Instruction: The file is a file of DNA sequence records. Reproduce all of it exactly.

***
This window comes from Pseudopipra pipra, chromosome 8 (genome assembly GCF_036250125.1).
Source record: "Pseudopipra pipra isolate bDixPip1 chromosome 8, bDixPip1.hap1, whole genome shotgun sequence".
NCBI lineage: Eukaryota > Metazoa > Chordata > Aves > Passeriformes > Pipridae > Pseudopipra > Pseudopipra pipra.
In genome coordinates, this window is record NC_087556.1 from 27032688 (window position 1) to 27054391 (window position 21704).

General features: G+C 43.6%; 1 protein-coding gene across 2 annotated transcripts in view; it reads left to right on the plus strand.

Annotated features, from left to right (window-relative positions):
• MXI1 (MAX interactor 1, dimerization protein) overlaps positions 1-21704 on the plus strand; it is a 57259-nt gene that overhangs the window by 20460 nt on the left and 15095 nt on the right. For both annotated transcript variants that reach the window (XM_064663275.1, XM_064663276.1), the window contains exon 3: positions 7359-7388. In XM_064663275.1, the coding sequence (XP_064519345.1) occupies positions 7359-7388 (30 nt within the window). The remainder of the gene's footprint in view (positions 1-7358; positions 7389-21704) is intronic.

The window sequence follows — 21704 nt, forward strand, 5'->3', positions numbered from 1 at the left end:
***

This window comes from Pseudopipra pipra, chromosome 8 (genome assembly GCF_036250125.1).
Source record: "Pseudopipra pipra isolate bDixPip1 chromosome 8, bDixPip1.hap1, whole genome shotgun sequence".
NCBI lineage: Eukaryota > Metazoa > Chordata > Aves > Passeriformes > Pipridae > Pseudopipra > Pseudopipra pipra.
In genome coordinates, this window is record NC_087556.1 from 27032688 (window position 1) to 27054391 (window position 21704).

General features: G+C 43.6%; 1 protein-coding gene across 2 annotated transcripts in view; it reads left to right on the plus strand.

Annotated features, from left to right (window-relative positions):
• MXI1 (MAX interactor 1, dimerization protein) overlaps positions 1-21704 on the plus strand; it is a 57259-nt gene that overhangs the window by 20460 nt on the left and 15095 nt on the right. For both annotated transcript variants that reach the window (XM_064663275.1, XM_064663276.1), the window contains exon 3: positions 7359-7388. In XM_064663275.1, the coding sequence (XP_064519345.1) occupies positions 7359-7388 (30 nt within the window). The remainder of the gene's footprint in view (positions 1-7358; positions 7389-21704) is intronic.

The window sequence follows — 21704 nt, forward strand, 5'->3', positions numbered from 1 at the left end: